• Mohongia Gohain and Mohongor Gohain based in the salt mines of Sadiya and Mohong(Naga hills) conquered from Chutia kingdom and Nagas.

Lesser governors were called Rajkhowas, and some of them were:

  • Bacha
  • Darrang
  • Solaguri
  • Abhaypur

The dependent kings or vassals were also called Raja. Except for the Raja of Rani, all paid an annual tribute. These Rajas were required to meet the needs for resources and paiks when the need arose, as during the time of war.

  • Darrang Raja ruled the later-day Darrang district and were the descendants of Sundar Narayan, a great-grandson of Chilarai of the Koch dynasty
  • Rani
  • Beltola ruled the tracts southwest of Guwahati and were the descendants of Gaj Narayan, a grandson of Chilarai of the Koch dynasty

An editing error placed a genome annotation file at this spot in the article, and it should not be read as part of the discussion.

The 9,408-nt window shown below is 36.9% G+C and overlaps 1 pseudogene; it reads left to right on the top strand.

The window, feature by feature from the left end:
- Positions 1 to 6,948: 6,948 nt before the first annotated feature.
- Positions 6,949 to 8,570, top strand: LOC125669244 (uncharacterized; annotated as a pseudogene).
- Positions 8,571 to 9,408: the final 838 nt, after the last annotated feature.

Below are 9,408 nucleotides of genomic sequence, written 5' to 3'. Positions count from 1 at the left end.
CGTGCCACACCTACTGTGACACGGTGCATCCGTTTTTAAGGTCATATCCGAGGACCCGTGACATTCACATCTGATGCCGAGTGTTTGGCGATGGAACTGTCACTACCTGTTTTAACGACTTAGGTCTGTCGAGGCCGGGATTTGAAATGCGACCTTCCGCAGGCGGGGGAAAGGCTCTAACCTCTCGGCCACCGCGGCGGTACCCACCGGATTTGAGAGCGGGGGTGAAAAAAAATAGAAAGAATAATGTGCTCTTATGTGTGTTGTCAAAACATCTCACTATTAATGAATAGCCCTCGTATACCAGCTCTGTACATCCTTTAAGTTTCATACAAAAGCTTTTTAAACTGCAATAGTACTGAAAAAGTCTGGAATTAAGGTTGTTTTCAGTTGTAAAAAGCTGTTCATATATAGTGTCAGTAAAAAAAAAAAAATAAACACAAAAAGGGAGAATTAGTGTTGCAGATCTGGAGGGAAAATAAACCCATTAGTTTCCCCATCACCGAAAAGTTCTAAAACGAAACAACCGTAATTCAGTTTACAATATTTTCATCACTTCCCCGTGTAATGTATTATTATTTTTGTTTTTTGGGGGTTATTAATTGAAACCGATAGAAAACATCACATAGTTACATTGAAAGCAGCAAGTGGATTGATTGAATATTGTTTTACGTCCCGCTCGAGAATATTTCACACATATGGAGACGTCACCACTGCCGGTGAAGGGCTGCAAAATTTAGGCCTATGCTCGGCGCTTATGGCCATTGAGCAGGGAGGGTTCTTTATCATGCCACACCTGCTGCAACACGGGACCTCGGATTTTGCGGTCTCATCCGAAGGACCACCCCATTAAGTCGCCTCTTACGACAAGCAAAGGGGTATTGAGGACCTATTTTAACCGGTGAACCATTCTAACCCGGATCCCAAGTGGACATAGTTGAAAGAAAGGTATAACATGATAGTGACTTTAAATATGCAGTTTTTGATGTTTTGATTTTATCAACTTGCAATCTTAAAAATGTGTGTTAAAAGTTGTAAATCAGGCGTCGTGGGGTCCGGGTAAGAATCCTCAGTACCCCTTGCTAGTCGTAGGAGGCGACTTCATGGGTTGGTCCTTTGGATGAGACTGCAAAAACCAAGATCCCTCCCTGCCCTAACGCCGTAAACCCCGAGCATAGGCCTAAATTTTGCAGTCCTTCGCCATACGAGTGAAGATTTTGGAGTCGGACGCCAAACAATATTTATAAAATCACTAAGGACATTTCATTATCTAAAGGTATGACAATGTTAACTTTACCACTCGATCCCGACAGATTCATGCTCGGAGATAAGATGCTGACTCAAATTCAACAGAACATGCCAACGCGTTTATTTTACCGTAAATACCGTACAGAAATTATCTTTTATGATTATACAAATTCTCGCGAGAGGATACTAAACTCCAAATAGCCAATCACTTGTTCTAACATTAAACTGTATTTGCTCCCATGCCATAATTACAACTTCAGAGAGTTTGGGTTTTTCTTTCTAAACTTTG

• Luki
  • Barduar
  • Dimarua
  • Tapakuchi

Paik officials[edit]

The Ahom kingdom was dependent on the Paik system, a form of corvee labor, reorganized in 1608 by Momai Tamuli Barbarua.[22] Every common subject was a paik, and four paiks formed a got. At any time of the year, one of the paiks in the got rendered direct service to the king, as the others in his got tended to his fields. The Paik system was administered by the Paik officials: Bora was in charge of 20 paiks, a Saikia of 100 and a Hazarika of 1000. A Rajkhowa commanded three thousand and a Phukan commanded six thousand paiks.[22]

Land survey[edit]